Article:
Voice over tinny sound needs fixed

That’s the recording in your mum’s kitchen syndrome.


We have a partner posting where someone in Hollywood is ripping out his hall closet to put soundproofing in so he can record audiobooks without either that effect, or “talking in a box” symptoms from simpler, inadequate soundproofing.


One thing you can do since you’re on a Mac is scratch the microphone with your fingernail while you’re recording to make sure you are recording your fancy microphone and not the one in the laptop. That’s remarkably easy to get wrong. Of course, that’s never happened to me…

This is where you get set to Screen Capture as I tell you how to solve this.

Darned if I know. This is a major production problem and everybody runs into it in one form or another. People still use studios and voice-over booths for a reason. (It is hyphenated, by the way). The natural reaction is to try Effect > Noise Removal and I can shortcut the process to tell you not to bother. Noise Removal, better named Noise Reduction will not affect echoes reliably and it damages the show while it’s working.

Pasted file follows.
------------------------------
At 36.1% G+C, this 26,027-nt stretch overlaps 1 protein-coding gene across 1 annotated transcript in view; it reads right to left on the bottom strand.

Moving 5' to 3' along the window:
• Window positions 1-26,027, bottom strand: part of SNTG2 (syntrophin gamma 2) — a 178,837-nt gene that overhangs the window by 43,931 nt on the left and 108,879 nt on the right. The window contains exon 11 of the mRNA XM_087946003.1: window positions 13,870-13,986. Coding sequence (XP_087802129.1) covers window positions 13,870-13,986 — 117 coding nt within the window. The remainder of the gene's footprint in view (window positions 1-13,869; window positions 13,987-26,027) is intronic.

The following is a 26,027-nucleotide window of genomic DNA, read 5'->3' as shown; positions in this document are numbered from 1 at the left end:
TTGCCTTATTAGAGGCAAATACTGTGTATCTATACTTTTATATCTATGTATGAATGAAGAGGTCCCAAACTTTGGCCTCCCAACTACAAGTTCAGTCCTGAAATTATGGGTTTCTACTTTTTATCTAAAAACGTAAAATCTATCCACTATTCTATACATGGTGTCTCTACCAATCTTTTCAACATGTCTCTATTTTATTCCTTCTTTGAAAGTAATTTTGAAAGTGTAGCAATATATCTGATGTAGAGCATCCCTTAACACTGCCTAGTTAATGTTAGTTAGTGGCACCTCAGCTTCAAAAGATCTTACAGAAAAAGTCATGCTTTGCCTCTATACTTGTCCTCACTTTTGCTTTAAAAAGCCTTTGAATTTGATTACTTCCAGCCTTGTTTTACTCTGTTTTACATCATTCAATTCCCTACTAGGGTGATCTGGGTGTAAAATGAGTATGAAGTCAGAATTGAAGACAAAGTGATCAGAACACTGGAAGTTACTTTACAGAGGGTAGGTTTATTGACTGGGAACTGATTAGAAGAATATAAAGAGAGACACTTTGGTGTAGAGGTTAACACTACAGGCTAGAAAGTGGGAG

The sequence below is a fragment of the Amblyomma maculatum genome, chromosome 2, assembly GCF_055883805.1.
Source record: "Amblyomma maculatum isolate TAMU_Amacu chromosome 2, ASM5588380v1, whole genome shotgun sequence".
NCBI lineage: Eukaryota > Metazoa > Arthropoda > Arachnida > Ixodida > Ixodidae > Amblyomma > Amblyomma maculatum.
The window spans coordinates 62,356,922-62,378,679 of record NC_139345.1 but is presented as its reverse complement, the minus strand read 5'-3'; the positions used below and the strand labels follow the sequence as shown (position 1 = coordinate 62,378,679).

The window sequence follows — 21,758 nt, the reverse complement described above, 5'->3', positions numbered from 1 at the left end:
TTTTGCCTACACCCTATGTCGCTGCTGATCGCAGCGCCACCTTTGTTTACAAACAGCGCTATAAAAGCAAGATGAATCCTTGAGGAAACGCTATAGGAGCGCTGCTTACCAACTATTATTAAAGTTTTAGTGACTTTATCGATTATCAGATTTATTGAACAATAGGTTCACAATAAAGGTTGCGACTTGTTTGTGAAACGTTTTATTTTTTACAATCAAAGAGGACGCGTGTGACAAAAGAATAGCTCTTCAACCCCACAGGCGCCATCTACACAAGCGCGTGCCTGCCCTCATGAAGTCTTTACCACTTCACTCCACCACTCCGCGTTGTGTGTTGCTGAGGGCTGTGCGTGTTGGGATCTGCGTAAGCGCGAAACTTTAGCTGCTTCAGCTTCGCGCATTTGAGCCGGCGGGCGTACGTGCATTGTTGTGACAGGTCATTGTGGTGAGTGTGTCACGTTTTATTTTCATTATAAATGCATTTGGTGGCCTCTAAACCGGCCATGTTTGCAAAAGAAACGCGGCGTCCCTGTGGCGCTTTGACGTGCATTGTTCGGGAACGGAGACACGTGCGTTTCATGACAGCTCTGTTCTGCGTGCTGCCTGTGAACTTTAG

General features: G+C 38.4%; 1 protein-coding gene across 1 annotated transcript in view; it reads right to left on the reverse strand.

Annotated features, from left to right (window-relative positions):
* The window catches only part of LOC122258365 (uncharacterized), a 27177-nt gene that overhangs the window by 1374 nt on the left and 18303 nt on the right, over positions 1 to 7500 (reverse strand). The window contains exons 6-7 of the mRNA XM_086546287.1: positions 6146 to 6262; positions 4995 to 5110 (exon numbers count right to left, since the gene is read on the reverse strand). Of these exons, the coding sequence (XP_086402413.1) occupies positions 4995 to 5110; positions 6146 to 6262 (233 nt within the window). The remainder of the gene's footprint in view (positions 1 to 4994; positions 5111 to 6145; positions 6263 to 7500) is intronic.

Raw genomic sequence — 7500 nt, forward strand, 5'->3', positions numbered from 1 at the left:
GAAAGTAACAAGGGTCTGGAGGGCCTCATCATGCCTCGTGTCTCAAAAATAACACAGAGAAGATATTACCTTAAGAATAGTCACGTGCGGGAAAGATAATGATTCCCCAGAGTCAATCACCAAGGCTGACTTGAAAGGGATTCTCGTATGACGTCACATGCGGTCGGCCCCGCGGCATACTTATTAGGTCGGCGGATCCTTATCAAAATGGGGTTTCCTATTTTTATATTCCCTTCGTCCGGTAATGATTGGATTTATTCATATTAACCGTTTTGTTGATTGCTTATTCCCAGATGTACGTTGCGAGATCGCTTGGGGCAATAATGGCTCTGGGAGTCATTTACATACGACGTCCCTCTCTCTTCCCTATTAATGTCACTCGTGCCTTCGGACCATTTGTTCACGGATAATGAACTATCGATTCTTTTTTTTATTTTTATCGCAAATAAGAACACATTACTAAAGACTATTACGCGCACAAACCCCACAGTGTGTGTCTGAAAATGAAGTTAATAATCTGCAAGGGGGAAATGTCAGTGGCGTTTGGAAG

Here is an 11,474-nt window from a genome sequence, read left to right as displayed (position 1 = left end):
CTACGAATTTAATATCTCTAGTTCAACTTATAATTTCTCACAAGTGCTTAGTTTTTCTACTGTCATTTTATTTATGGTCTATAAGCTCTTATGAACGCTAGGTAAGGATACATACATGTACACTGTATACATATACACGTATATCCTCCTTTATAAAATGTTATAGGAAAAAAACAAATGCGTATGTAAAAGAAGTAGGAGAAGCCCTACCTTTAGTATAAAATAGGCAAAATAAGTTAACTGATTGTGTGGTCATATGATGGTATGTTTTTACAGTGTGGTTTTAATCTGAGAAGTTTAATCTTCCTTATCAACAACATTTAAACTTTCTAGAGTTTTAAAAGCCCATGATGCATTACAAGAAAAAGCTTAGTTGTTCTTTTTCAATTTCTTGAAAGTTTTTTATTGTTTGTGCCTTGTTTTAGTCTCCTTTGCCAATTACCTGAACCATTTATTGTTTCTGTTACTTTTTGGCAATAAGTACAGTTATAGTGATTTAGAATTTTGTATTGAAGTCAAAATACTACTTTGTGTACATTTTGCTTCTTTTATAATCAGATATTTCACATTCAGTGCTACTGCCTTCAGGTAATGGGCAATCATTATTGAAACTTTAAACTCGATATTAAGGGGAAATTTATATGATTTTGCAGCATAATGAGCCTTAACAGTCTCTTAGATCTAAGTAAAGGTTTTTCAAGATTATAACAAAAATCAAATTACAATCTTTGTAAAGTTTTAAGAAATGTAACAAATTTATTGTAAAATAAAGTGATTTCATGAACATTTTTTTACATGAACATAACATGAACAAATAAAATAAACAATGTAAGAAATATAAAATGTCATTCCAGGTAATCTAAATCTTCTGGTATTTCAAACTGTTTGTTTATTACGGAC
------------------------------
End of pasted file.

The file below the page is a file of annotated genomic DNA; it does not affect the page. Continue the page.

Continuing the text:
This American Life gets all their high quality interviews with a very directional shotgun microphone smashed into the talent’s face. Over much experimentation, that turned out to be the best way and I’ve seen other voice-over productions done like that. Transom.org has a terrific section on recording live sound including hardware recommendations.


I’ve been known to create a studio out of Home Depot wood pieces, furniture moving blankets and a directional microphone.


For the exotic inclined, Robert described a technique of removing echoes in post production. It’s about chapter 11 or so in that post.


You could be the test case.